Morphosyntax and Semantics

English Gramatics. Determiners and pronouns. Articles. Demonstratives. Quantifiers. Relative pronouns # Inglés. Determinantes y pronombres. Artículos. Demostrativos. Pronombres de relativo

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  • Idioma: inglés
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  • Morphosyntax and Semantics.

  • WORK WITH THE PROGRAMME LANGUAGE POINTS.

    DETERMINERS AND PRONOUNS.

    1.- Consult different grammar books to see the coverage of the language point you are going to work.

    The grammar books consulted to see the coverage of the determiners and pronouns are:

    • Allsop, J.: “Cassell´s Students´ . English Grammar”. Cassell Ltd (1983).

    • Bosch, M.; Lobera, M. : “Open Line - 2 (students´ book - 2)”. Alhambra (1989).

    • Thomson, A.J.; Martinet, A.V. : “A Practical English Grammar” .Oxford University Press (1982).

    2.- Draw an outline setting out the items which must be include.

    DETERMINERS AND PRONOUNS.

  • The articles:

  • The indefinite article:

  • A.1. Form. and pronunciation.

    A.2. Use.

    A.3. Omission.

    B. The definite article:

    B.1. Use.

    B.2. Omission.

  • Demonstratives:

  • Form of the demonstratives.

  • A.1. Singular and plural forms.

    A.2. This + noun.

    A.3. This/that + one.

    A.4. This as pronoun.

    A.5. This + adjective + noun.

  • Meaning of the demonstratives.

  • B.1. Physical location.

    B.2. Sphere of interest.

  • Other uses of the demonstratives:

  • C.1. This = a (n).

    C.2. Referring forward and referring backward.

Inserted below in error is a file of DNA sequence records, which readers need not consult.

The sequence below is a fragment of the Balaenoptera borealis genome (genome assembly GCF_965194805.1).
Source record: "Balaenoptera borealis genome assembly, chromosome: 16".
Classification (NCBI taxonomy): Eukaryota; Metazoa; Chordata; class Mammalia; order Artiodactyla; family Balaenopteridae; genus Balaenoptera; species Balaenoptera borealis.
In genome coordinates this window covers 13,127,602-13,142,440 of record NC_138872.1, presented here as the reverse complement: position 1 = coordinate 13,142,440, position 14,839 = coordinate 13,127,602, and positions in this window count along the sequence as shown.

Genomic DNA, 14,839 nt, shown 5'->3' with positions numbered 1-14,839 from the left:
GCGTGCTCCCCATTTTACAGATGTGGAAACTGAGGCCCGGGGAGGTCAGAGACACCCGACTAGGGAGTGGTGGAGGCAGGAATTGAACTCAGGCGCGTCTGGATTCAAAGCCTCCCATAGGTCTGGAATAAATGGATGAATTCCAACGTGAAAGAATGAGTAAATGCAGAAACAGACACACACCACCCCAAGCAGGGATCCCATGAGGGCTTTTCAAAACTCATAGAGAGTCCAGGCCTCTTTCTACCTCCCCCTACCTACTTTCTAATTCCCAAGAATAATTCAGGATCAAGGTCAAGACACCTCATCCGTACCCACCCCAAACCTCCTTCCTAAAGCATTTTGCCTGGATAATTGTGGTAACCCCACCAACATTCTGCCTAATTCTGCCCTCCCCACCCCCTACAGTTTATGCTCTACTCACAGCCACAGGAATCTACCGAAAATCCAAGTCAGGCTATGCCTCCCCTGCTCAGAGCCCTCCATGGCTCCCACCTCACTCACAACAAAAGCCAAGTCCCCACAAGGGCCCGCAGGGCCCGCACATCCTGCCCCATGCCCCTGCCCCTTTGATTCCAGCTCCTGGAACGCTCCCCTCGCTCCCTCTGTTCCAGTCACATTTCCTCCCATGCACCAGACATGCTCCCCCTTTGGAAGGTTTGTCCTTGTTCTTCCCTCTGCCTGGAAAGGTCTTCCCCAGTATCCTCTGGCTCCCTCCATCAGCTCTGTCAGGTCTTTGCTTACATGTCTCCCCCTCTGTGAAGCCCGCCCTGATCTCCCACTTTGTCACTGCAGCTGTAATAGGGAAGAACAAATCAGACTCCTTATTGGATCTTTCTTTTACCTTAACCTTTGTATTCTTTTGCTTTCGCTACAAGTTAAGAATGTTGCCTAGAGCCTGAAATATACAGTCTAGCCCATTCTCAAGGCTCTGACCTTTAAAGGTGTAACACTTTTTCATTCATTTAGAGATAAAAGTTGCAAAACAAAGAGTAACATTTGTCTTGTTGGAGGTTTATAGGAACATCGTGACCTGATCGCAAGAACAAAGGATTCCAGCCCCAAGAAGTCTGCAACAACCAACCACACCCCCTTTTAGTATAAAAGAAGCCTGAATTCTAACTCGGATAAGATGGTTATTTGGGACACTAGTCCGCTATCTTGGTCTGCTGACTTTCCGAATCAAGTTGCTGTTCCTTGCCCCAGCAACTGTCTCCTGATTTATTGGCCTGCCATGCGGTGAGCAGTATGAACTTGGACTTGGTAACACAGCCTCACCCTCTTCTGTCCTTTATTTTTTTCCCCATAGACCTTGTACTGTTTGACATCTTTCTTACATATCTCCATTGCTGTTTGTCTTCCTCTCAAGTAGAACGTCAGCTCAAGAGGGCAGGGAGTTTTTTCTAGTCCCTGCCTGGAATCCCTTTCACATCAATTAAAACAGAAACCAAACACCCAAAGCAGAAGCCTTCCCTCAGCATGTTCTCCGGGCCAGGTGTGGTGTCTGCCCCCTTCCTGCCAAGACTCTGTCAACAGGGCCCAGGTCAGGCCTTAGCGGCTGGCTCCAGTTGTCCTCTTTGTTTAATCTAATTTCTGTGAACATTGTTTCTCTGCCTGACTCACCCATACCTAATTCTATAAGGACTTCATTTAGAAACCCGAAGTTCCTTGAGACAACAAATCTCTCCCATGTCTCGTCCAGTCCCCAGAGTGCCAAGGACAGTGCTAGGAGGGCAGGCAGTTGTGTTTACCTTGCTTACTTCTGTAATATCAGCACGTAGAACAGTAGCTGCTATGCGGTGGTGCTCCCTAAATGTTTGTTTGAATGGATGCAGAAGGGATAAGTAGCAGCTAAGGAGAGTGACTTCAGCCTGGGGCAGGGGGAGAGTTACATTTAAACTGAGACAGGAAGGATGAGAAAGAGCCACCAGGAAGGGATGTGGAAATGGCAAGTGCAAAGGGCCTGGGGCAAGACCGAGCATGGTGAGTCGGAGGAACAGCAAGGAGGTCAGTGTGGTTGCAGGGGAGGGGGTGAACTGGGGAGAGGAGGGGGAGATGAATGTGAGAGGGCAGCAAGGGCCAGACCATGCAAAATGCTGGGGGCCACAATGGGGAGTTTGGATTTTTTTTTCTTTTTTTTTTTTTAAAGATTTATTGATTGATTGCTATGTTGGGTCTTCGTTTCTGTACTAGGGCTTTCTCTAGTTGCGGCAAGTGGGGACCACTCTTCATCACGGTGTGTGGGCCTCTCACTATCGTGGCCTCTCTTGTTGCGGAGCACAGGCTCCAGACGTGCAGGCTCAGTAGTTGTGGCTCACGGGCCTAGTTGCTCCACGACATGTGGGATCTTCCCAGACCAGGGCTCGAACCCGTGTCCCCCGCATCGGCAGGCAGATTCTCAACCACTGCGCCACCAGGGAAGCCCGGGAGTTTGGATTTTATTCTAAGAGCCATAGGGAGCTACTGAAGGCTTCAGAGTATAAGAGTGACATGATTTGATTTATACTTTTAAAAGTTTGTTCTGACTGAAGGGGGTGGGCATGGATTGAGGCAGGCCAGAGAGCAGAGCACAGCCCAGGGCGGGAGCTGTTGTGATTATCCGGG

C.3. That/those in comparative statements.

    C.4. Those who...

    C.5. This in time expressions.

    C.6. Emphatic use of that.

  • Quantifiers and distributives:

  • Quantity:

  • A.1. Quantifiers with mass and count nouns.

    A.2. Positive and negative ways of looking at things.

    A.3. Meaning of some.

    A.4. Some and any:

    A.4.1. In statements.

    A.4.2. In questions.

    A.4.3. In requests, invitations, etc.

    A.4.4. Any = it does not matter which one.

    A.5. Quantifiers as pronouns:

    A.5.1. Some.

    A.5.2. No and none.

    A.5.3. Other quantifiers.

    A.6. Compounds with -one, -body,-thing, and -where.

    A.7. Uses of much/many.

  • Distribution:

  • B.1. Words which describe distribution:

    B.1.1. All.

    B.1.2. Every.

    B.1.3. Each.

    B.2. All, every or each?

    B.3. Either and neither.

  • Pronouns:

    • Personal pronouns:

  • Summary of forms.

  • Meaning and use of personal pronouns.

  • Subjects pronouns:

  • C.1. Subject of verbs.

    C.2. It in impersonal expressions.

    C.3. Impersonal use of they, you and we.

    C.4. Order of the subject pronouns.

    D. Object pronouns:

    D.1. Use of object pronouns.

    D.2. Indirect object pronouns.

    D.3. Order of the object pronouns.

    D.4. Subject or object?

    E. Possessive pronouns.

    F. Reflexive emphatic pronouns.

    F.1. Reflexives.

    F.2. Emphatic use of...self/ves.

  • Interrogative, relative and indefinite pronouns:

  • Interrogatives: who?, what?, which?, whose?

  • Relatives: who(m), which, whose, that.

  • Indefinite pronouns (somebody, anybody, etc.).

  • C.1. With else.

    C.2. Possessive form.

    3.- Introduce theoretical aspects writing definitions, rule and exceptions.

    4.- Provide clear and meaningful examples.

    5.- Anticipate areas of confusion and potential mistakes.

    We are going to explain these three points together, because we consider that it can be more interesting.

  • THE ARTICLES: